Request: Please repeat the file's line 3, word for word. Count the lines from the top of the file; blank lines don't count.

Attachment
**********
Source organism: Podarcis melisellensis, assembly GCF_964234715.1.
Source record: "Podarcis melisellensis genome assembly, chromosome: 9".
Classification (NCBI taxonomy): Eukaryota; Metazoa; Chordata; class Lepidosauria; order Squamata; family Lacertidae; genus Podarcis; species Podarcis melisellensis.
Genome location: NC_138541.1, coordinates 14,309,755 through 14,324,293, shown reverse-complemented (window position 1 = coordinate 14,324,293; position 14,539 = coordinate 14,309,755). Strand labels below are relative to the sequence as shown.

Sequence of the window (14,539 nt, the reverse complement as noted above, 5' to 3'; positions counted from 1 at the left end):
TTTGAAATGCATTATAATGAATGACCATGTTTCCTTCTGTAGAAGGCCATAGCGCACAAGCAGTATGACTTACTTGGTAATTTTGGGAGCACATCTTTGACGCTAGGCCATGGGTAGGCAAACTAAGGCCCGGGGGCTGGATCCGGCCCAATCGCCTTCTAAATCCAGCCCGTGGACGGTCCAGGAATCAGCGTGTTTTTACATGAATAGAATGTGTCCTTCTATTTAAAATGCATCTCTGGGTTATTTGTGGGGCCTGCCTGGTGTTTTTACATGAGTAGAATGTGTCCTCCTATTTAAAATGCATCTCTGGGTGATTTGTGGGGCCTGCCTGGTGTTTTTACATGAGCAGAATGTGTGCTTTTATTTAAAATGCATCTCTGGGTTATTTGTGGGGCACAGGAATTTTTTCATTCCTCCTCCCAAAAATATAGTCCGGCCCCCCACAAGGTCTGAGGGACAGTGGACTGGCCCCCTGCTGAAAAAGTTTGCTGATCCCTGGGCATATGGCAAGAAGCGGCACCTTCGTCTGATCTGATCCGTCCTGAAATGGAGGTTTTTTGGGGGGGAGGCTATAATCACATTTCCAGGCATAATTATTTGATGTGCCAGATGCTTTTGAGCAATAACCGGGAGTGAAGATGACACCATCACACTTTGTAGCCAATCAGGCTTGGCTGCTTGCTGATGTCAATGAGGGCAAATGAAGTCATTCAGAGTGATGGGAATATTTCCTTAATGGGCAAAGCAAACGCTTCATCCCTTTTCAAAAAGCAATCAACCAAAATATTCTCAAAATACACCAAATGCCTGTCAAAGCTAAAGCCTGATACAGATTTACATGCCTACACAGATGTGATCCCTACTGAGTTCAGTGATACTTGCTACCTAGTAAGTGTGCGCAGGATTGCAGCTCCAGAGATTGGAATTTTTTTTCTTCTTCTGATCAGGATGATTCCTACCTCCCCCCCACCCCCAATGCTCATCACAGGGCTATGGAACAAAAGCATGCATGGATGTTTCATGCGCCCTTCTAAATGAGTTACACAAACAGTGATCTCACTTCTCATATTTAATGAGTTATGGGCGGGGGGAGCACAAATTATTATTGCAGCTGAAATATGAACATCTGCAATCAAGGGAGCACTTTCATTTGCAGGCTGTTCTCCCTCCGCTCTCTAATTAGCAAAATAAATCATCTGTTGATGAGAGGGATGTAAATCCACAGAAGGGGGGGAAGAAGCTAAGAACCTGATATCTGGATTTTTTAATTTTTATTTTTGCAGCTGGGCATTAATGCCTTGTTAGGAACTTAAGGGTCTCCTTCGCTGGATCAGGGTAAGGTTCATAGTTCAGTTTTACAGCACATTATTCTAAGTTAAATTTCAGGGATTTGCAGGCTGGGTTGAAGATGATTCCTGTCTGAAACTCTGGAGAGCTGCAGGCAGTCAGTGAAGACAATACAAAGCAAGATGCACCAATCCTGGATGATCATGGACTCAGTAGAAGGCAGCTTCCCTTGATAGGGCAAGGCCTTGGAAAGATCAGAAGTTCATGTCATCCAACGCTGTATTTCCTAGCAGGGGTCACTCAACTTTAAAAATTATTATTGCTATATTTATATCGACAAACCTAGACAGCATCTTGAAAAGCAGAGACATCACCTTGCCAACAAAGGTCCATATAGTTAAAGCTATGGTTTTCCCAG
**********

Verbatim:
Classification (NCBI taxonomy): Eukaryota; Metazoa; Chordata; class Lepidosauria; order Squamata; family Lacertidae; genus Podarcis; species Podarcis melisellensis.